Smart Urban Networks

As more people move towards cities, those cities are transformed into encapsulated ecosystems. Megacities (e.g., Tokyo) host more people than several states on a much smaller area.  For the first time ever, more people are living in urban areas than in rural areas.

To tackle the associated challenge we envision a pipeline of sensing and processing to connect people and things through smart services.

The pipeline as pictured above illustrates the three main research areas:

Things: We work with and on things to capture data at scale. From tiny sensors to powerful smartphones, we try to collect data in high quantity and quality. Example research questions are calibration, power efficiency, participatory sensing and incentive systems.

Connect: Data at scale requires networks at scale. We see different challenges in future networks spanning from “just” transmitting data most efficiently to more advanced networking concepts, e.g., moving processing to the edge/in-network or services to the users – also called fog computing and  cloudlets respectively. Our research currently focuses on protocol and resource locality and network virtualization through work in our collaborative research center.

Smart Services: Using advanced machine learning concepts, we want to offer the next generation of services on top of data and network. We are currently mostly focused on prediction. Current examples from our research are failure or behavior prediction. For smart services, we also research nowcasting and event detection on social media data.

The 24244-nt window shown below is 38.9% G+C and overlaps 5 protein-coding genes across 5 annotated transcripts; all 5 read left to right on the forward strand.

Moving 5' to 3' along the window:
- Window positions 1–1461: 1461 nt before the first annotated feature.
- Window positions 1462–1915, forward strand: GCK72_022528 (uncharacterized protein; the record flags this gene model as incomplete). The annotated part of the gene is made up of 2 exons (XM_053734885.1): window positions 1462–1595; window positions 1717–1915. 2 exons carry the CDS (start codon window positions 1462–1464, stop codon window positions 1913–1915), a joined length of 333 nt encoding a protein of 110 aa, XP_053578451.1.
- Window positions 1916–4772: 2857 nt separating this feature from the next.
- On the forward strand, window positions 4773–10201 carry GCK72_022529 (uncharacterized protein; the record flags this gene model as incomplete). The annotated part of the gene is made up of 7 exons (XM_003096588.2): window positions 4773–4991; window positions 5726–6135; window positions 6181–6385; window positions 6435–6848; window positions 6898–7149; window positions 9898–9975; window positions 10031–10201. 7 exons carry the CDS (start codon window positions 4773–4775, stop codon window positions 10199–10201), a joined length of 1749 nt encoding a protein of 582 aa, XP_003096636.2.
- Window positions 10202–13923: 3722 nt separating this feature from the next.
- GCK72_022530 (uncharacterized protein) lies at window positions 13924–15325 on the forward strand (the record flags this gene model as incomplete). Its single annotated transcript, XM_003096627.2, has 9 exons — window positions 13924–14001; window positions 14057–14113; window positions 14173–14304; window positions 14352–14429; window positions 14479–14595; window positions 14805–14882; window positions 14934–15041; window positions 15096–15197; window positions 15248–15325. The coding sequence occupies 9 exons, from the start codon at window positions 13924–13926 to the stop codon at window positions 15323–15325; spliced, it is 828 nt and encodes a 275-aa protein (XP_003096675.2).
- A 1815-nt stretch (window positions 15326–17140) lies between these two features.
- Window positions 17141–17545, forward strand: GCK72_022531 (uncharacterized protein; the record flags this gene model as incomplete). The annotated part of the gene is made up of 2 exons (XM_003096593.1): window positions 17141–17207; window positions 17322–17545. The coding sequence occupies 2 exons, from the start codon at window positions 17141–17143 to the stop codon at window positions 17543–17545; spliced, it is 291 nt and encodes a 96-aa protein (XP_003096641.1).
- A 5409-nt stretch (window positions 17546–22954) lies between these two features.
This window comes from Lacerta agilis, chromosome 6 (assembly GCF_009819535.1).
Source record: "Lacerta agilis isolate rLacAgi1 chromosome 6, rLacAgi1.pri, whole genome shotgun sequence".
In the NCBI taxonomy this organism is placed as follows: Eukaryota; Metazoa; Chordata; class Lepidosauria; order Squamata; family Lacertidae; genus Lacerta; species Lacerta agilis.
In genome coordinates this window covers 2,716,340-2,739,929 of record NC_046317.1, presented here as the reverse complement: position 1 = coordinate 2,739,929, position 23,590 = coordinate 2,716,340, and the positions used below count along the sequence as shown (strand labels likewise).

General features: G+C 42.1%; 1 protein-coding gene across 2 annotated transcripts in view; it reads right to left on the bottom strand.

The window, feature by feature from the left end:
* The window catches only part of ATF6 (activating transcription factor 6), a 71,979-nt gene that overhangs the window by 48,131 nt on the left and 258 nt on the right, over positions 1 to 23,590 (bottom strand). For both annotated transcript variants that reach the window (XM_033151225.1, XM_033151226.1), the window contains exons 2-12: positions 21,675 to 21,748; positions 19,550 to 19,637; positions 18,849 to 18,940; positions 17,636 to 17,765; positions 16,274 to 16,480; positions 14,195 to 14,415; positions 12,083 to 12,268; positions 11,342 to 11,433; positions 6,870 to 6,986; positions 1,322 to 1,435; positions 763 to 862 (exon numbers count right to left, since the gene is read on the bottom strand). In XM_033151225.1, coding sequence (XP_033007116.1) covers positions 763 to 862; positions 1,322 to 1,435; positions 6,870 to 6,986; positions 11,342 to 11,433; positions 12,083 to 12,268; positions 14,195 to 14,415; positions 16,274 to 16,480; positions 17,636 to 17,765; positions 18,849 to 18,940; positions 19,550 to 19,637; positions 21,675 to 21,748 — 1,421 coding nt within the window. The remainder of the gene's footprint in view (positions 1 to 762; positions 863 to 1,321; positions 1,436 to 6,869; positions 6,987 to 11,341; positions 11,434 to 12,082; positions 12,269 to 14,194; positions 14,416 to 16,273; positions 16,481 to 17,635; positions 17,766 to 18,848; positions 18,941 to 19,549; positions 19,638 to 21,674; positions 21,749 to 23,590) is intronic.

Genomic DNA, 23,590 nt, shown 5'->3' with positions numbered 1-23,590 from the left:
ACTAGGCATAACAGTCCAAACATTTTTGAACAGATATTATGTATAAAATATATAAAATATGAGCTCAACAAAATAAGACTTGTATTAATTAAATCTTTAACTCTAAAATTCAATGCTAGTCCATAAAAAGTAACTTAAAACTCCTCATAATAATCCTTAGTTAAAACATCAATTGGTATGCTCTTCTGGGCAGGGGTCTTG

For more details on our respective research visit the projects mentioned below or contact us at any time.


Group Leader

Ph.D. Student


  • Dr. Immanuel Schweizer
  • Dr. Axel Schulz
  • Dr. Kamill Panitzek

Current Projects

“MAKI – Multi-Mechanisms Adaptation for the Future Internet” creates an innovative premise for the communication systems of the future. Its aim is to be more adaptive to changes, particularly during ongoing operations. offers a comprehensive tracking suite to capture your personal digital life. No matter if you are mobile, on your laptop, desktop or in your social networks.
In this project we are building an urban sensor platform that collects, processes, and visualizes data from smartphones, wireless sensor networks, and sensor infrastructure.
Noisemap is a smartphone application designed to capture noise pollution. It empowers each individual carrying a smartphone to contribute noise measurements to a public map.
Resilient communication is important, especially in disaster response and recovery. Citymesh evaluates the use of wireless mesh networks to provide resilient first responder communication.
GTNA is a java tool, mainly developed by the P2P Networks group, which enables a fast and extendable analysis of graphs. The focus of GTNA is on metrics and models for network graph analysis.
MICI is a mashup that uses in­for­ma­tion from Linked Open Data for rule-based risk as­sess­ment, demon­strat­ed with live data pro­vid­ed by the Seat­tle fire brigade. It has been de­vel­oped to­geth­er with Heiko Paulheim from the Knowledge Engineering group. The project has been awarded the second prize at the co-located AI Mashup Challenge, at the 9th Extended Semantic Web Conference (ESWC) 2012.

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